The two contenders have made the central issue unmistakably clear. In simplest terms: Does race still matter?
Herenton says that it does, that a proportional system of government requires that at least one of the state's congressional positions — "Just One" is his slogan — was meant to be filled by an African American, namely himself.
Cohen takes the contrary tack, that the population of the 9th District — more than 60 percent black — has, like the country itself, moved beyond race in making political judgments.
WMC-TV practiced a little artful indirection in its on-air teases of a fresh 9th District poll for Monday night — suggesting that viewers who tuned in to find out just what the survey, conducted by the veteran pollster Berge Yacoubian, had to say were in for a "surprise."
Inasmuch as every sampling, so far — scientific, straw-poll, anecdotal, what-have-you — has shown Cohen untouchably out in front (with the exception of Willie Herenton's wholly unscientific survey, announced last week at a press conference, giving himself 80 percent of the black vote and 5 percent of the white vote, "minimum"), the only genuine surprise could have been an upsurge in Herenton's totals.
Given that the most widely disseminated poll results to date were those contained as a control item in the February Bakke poll in the county mayor's race (62 percent for Cohen, 9 percent for Herenton) and that the long-somnolent Herenton had, as of the last month, actually begun surfacing in something resembling a campaign, the only logical assumption would have been a substantial increase in Herenton's share of the vote. (One caveat: The Bakke poll sample had been countywide rather than district-based, though the overlap is substantial.)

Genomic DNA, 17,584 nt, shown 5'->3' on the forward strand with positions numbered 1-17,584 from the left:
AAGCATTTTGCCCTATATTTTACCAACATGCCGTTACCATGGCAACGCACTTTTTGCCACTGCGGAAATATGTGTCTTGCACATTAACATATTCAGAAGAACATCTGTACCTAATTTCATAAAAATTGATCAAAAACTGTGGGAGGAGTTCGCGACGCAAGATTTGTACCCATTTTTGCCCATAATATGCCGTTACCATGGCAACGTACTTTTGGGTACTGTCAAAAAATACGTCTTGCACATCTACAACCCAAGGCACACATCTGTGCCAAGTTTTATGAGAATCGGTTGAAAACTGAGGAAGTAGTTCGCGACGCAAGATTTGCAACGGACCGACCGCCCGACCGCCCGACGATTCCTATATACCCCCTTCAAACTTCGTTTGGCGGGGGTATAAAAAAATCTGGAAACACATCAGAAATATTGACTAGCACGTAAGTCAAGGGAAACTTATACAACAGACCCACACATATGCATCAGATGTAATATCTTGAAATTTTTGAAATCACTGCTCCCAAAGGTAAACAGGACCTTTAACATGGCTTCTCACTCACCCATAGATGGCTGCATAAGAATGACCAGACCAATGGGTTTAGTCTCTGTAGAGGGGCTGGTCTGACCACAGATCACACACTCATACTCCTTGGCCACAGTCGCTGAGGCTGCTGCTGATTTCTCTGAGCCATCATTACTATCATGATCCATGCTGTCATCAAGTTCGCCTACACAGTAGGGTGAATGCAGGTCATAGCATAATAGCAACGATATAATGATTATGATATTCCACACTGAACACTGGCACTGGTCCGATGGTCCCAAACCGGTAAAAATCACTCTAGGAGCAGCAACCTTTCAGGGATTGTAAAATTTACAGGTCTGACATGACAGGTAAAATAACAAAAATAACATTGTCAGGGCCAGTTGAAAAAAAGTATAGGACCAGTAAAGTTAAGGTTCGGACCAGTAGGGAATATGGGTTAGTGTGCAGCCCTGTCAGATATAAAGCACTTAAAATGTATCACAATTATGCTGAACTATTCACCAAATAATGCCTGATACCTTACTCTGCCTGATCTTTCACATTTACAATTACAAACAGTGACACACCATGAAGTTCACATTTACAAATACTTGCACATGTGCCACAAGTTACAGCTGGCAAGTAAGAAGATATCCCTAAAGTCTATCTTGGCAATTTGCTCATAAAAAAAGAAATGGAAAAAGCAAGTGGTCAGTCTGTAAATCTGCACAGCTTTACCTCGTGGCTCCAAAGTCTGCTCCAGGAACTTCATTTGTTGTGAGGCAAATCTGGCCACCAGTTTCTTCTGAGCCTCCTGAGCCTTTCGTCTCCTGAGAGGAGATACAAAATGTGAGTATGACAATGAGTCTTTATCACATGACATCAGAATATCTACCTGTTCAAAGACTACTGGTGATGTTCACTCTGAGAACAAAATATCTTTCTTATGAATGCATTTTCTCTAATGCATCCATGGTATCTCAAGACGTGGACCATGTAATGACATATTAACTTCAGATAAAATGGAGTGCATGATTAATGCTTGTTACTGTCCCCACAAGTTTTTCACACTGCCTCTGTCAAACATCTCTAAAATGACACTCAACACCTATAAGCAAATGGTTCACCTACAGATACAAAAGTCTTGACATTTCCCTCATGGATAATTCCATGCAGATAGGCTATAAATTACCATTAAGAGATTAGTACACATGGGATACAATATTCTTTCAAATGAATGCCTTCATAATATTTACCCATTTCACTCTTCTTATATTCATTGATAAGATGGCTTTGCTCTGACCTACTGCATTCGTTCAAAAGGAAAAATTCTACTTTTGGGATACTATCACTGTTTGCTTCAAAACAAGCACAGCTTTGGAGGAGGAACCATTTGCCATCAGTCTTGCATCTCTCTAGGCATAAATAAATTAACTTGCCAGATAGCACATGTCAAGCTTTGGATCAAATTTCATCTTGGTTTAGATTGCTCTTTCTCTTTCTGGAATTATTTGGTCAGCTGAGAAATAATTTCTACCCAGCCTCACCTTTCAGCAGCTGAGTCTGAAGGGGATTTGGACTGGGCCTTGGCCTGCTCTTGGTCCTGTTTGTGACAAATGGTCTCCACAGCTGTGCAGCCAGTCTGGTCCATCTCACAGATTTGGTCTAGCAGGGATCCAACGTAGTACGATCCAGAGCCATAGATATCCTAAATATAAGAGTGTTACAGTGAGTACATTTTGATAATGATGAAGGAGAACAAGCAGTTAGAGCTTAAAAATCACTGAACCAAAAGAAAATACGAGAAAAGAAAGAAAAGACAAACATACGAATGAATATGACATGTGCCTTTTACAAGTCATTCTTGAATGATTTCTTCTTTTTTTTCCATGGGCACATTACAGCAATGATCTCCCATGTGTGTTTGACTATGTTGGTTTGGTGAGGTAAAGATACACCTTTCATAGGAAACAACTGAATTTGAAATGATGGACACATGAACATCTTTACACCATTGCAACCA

Two weekends ago, I traveled along with a Herenton motorcade, which drove slowly through target neighborhoods in the 9th District — South Memphis, Whitehaven, Hickory Hill, Orange Mound, and North Memphis — stopping at key intersections to allow the ex-mayor and supporters to get out, stand on the roadside, and wave at passing motorists. As retail politics goes, this is pure Dollar Store variety, even street-peddler — cheap but presumably effective.
As Herenton and his supporters waved their "Herenton/Congress" and "Just One" signs, there was genuine payback in the form of cars honking and waves and shouts of encouragement from drivers. Maybe this was the equivalent of pats on the back for a hard-luck loser who was at least trying (cynical interpretation) or evidence of a genuine groundswell on the former mayor's behalf (credulous interpretation). Maybe it was just people saying hello to a once-familiar figure who had grown remote in the space of the year since his leavetaking of the mayor's office.